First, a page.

1 / 71

Source Coding: Part 1-Formatting

Source Coding: Part 1-Formatting. Topics covered from Chapter 2 (Digital Communications-Bernard Sklar) Chapter 3 (Communication Systems-Simon Haykin). Layering of Source Coding. Source coding includes Formatting (input data) Sampling Quantization Symbols to bits (Encoding) Compression

Télécharger la présentation

Source Coding: Part 1-Formatting

An Image/Link below is provided (as is) to download presentation Download Policy: Content on the Website is provided to you AS IS for your information and personal use and may not be sold / licensed / shared on other websites without getting consent from its author. Content is provided to you AS IS for your information and personal use only. Download presentation by click this link. While downloading, if for some reason you are not able to download a presentation, the publisher may have deleted the file from their server. During download, if you can't get a presentation, the file might be deleted by the publisher.


Presentation Transcript

  1. Source Coding: Part 1-Formatting Topics covered from Chapter 2 (Digital Communications-Bernard Sklar)Chapter 3 (Communication Systems-Simon Haykin)

  2. Layering of Source Coding • Source coding includes • Formatting (input data) • Sampling • Quantization • Symbols to bits (Encoding) • Compression • Decoding includes • Decompression • Formatting (output) • Bits to symbols • Symbols to sequence of numbers • Sequence to waveform (Reconstruction)

  3. Layering of Source Coding

  4. Formatting • The first important step in any DCS: • Transforming the information source to a form compatible with a digital system

  5. Formatting of Textual Data (Character Codes) • A textual information is a sequence of alphanumeric characters • Alphanumeric and symbolic information are encoded into digital bits using one of several standard formats, e.g, ASCII, EBCDIC

  6. Character Coding (Textual Information) Example 1: • In ASCII alphabets, numbers, and symbols are encoded using a 7-bit code • A total of 27 = 128 different characters can be represented using • a 7-bit unique ASCII code

  7. Formatting of Analog Data • To transform an analog waveform into a form that is compatible with a digital communication, the following steps are taken: • Sampling • Quantization and Encoding • Base-band transmission (PCM)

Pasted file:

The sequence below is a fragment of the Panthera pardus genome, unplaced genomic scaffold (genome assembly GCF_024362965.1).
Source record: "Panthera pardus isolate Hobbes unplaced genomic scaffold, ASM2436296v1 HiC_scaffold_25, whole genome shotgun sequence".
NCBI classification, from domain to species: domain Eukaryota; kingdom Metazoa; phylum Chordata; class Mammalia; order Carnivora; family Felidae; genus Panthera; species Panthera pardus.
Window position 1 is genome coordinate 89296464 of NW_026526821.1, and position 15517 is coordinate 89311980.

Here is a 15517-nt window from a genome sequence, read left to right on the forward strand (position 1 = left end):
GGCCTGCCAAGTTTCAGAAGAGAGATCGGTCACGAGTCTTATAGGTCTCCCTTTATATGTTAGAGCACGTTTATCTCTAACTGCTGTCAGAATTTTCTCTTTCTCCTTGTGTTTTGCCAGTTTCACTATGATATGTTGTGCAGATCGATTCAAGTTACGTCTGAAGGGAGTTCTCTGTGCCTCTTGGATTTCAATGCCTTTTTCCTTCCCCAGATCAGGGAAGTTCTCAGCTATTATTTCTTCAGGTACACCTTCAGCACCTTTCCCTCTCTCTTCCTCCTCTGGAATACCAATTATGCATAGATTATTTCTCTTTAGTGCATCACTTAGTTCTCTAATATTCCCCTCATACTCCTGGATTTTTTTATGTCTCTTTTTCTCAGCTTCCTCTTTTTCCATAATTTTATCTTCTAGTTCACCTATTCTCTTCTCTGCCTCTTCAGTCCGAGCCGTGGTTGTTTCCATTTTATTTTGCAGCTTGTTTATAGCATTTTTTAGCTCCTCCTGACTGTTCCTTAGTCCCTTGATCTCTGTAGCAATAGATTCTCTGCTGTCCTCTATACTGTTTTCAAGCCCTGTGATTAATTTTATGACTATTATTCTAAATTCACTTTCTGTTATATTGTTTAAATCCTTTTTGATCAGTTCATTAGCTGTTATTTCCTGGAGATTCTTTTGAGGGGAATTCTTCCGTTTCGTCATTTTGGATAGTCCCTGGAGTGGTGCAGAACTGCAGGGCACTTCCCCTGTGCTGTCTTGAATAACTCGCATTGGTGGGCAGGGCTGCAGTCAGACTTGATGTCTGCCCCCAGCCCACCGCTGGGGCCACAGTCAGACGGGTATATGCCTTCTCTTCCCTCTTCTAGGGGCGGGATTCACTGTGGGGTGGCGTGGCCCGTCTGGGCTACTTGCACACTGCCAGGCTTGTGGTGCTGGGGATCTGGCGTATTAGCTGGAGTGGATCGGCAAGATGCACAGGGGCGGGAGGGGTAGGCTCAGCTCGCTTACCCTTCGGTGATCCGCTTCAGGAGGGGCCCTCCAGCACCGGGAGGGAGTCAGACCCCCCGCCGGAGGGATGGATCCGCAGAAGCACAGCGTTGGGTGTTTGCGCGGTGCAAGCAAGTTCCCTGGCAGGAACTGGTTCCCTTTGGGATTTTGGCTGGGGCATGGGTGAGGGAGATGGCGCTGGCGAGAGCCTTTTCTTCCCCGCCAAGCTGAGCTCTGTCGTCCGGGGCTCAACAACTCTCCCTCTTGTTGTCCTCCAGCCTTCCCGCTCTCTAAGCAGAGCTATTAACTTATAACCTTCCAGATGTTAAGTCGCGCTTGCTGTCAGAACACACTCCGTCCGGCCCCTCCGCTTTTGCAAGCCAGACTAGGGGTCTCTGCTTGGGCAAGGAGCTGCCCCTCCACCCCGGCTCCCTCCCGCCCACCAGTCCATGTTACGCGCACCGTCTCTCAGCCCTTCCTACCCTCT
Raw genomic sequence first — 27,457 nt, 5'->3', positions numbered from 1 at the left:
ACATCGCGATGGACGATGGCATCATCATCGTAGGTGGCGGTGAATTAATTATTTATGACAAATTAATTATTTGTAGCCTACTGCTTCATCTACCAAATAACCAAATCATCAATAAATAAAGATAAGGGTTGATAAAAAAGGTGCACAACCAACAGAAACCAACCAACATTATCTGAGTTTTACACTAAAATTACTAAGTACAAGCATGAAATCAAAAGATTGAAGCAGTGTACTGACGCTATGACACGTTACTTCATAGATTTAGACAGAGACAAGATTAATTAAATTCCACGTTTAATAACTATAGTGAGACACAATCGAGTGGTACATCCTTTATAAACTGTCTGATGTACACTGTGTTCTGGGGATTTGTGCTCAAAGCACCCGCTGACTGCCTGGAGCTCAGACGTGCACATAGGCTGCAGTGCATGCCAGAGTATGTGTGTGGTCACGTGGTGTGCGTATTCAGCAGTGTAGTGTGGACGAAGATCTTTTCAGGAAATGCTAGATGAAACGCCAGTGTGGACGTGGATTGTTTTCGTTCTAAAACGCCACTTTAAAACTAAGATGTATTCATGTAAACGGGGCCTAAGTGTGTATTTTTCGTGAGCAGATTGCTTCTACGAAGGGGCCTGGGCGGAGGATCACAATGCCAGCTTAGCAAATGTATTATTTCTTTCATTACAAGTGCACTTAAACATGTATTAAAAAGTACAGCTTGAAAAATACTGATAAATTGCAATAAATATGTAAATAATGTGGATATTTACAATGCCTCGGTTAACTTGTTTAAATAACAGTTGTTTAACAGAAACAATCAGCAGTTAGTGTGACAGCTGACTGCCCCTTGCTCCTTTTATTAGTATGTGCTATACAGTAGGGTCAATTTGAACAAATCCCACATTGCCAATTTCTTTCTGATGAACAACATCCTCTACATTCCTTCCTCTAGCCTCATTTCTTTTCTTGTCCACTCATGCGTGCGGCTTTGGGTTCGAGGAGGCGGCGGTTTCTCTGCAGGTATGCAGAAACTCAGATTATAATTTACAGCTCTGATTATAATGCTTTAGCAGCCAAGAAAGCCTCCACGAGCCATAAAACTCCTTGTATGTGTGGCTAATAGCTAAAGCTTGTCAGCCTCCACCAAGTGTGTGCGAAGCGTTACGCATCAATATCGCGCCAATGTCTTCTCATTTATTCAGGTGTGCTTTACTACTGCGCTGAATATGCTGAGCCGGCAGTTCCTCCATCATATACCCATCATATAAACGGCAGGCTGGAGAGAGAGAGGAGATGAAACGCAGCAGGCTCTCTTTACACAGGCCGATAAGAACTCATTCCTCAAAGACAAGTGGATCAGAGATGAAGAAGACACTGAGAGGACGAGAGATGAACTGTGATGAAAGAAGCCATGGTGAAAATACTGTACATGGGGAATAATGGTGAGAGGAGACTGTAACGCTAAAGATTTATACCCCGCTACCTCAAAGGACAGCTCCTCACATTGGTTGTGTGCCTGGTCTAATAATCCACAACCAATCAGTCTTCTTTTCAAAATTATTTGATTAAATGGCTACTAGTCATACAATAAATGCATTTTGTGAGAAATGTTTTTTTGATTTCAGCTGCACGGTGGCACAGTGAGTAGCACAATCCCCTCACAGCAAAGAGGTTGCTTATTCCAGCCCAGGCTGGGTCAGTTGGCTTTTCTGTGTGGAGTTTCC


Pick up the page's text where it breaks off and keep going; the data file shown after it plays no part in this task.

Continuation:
8. Sampling Strictly band limited Band unlimited

  9. Sampling in Frequency Domain

  10. Sampling Theorem • The sampling theorem for strictly band-limited signals of finite energy in two equivalent parts • Analysis : A band-limited signal of finite energy that has no frequency components higher than W hertz is completely described by specifying the values of the signal at instants of time separated by 1/2W seconds. • Synthesis : A band-limited signal of finite energy that has no frequency components higher than W hertz is completely recovered form knowledge of its samples taken at the rate of 2W samples per second. (using a low pass filter of cutoff freq. W) • Nyquist rate (fs) • The sampling rate of 2W samples per second for a signal bandwidth of W hertz • Nyquist interval (Ts) • 1/2W (measured in seconds)

  11. Type of Sampling • Ideal • Natural • Practical • Sample and Hold (Flat-top)

  12. Ideal Sampling ( or Impulse Sampling) x(t)x(t) x(t) Ts • Isaccomplished by the multiplication of the signal x(t) by the uniform train of impulses • Consider the instantaneous sampling of the analog signal x(t) • Train of impulse functions select sample values at regular intervals

  13. Ideal Sampling

  14. Practical Sampling • In practice we cannot perform ideal sampling • It is not practically possible to create a train of impulses • Thus a non-ideal approach to sampling must be used • We can approximate a train of impulses using a train of very thin rectangular pulses:

  15. Natural Sampling If we multiply x(t) by a train of rectangular pulses xp(t), we obtain a gated waveform that approximates the ideal sampled waveform, known as natural sampling or gating